RED DEER -- A young woman must leave her friends and family in Red Deer and return to Germany after her student visa was revoked because high tuition costs forced her to drop out of college.

Victoria Forschle was nine years old when she moved with her family to Red Deer from Germany in June 2008.

Forschle is not a permanent resident, so she is considered an international student. International students pay higher tuition, and may not be eligible for student loans from the provincial and federal government. Additionally, international students are only allowed to work 20 hours a week.

The 21-year-old says she cannot afford the increased tuition of an international student, which forced her to drop out of college and lose her student visa.

"It became too expensive and unfeasible," said Forschle.

With no visa, she must move back to Germany without her family. She is planning on taking nursing at university with the hope of moving back to Canada once she is finished.

"Here, I don't feel like an international student, but I definitely feel like an international student going back to Germany even though I'm a German citizen," said Forschle.

"I don't actually have a lot of memories of Germany, and so I feel like I'm going somewhere that I don't know and that's really scary."

Forschle said she has exhausted all her options to stay here. She even tried putting her college aspirations on hold and applying for a work permit, but that ended up falling through due to work experience.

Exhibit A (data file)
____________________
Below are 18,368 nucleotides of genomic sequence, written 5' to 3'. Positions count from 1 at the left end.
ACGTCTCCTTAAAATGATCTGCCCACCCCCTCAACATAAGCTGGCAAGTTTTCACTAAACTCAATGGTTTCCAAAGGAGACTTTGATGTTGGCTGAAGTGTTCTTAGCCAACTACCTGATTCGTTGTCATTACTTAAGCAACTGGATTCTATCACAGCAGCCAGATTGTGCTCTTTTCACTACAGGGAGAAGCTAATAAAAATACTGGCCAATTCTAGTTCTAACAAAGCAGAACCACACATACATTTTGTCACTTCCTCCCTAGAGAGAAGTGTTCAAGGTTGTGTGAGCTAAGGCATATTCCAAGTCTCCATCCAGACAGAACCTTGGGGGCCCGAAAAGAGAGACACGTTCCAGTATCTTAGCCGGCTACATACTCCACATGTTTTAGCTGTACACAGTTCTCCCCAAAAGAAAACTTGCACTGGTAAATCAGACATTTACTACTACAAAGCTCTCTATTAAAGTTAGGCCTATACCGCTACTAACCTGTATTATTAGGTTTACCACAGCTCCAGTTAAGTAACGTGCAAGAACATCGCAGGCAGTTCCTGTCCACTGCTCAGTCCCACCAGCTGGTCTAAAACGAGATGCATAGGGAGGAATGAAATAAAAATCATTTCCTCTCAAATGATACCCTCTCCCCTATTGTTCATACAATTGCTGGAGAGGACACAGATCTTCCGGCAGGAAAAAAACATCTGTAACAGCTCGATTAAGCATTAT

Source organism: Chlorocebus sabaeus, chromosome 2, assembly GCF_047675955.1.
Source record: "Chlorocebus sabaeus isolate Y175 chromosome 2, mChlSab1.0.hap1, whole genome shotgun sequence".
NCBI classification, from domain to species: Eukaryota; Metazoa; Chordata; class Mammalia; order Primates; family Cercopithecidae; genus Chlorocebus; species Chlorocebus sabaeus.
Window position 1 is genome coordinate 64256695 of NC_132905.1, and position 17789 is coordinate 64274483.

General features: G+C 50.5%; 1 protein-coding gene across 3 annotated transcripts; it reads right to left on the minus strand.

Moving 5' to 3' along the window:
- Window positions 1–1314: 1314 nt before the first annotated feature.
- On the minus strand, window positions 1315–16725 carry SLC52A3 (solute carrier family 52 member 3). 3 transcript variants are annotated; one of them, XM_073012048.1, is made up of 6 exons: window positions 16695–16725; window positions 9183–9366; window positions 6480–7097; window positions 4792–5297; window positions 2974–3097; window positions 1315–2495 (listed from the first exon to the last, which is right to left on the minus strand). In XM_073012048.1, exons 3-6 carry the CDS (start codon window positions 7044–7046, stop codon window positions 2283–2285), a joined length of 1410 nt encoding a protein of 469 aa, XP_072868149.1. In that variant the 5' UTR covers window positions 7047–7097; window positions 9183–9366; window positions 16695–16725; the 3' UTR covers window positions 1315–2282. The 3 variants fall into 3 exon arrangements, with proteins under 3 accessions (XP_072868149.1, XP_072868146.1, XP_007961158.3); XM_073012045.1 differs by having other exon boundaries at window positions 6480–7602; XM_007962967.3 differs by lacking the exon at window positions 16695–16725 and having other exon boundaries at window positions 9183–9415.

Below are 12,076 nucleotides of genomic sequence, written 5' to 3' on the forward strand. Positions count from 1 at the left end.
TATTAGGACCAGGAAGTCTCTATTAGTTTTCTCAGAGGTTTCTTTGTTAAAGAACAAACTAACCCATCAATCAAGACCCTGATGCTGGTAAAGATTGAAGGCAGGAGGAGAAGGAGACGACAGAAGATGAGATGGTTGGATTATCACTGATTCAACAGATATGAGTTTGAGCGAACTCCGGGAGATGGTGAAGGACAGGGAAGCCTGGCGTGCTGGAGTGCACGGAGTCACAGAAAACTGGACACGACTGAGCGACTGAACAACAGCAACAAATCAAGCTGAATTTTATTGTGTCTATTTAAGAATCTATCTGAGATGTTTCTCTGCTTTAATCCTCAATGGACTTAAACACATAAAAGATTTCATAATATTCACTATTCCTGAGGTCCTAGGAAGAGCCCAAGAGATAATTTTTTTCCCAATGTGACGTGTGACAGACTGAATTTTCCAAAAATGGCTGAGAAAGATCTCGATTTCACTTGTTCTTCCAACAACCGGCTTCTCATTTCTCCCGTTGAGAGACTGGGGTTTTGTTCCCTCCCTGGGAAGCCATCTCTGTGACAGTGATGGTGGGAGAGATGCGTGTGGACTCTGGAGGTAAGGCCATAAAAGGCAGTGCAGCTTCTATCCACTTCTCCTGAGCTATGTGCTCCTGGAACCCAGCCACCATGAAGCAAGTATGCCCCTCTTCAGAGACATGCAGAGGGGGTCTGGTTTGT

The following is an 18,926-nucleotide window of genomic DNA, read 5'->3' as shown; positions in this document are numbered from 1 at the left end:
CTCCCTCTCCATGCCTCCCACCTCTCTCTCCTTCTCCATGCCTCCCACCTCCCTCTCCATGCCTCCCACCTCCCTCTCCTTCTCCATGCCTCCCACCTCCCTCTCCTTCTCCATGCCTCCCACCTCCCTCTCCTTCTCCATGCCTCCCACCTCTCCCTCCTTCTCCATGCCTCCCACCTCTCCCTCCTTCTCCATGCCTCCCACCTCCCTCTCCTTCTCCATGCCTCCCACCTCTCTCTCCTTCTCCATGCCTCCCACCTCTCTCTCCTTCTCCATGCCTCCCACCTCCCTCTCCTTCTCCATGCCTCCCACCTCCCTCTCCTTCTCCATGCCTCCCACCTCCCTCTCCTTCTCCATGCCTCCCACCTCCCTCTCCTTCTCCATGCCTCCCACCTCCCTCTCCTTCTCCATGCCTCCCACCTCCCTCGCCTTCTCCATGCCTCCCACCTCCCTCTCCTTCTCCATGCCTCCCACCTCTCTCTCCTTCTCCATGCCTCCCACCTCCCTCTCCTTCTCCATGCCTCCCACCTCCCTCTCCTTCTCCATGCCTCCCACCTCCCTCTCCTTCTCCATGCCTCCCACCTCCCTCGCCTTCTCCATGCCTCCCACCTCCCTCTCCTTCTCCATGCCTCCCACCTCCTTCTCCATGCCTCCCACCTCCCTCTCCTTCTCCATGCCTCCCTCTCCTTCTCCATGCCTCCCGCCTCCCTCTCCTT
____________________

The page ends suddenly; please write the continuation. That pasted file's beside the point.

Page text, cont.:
"I feel like I'm not being represented as a human being," said Forschle.

"I'm just a number that doesn’t qualify."

The reason she is considered an international student, even though she has lived in Red Deer for most of her life, is because her parents were never able to qualify for permanent residency.

"I've tried every avenue possible to get permanent residency," said Stefan Forschle, Victoria's father.

"There's been situations where we were almost there being able to attain it, but then they changed the rules on us."

For an individual to get permanent residency, they must accumulate points to attain a certain score to be accepted. Points are based on a myriad of factors such as age, education, and English proficiency.

Stefan Forschle has been able to stay in Canada with his work permit, which he reapplies for every two years. He said he has to reapply again at the end of this year, but with little hope of receiving his permanent residency, he is considering moving back to Germany.

"My work permit has been extended every two years but always under the premise that maybe we will get permanent residency this time," said Stefan Forschle.

"There’s no more streams for us to try, and the hope for us to stay is getting very slim."

In the end, Victoria Forschle said there's nothing that can change her situation, but she hopes by sharing her story, she can raise awareness to hopefully help other families going through a similar situation.

"The pain that I'm experiencing, I can't put that on anybody else. I can't wish that on anybody else,” said Forschle. “I just want to raise awareness to change the system."

Forschle has started a GoFundMe to help her cover the costs of moving back to Germany.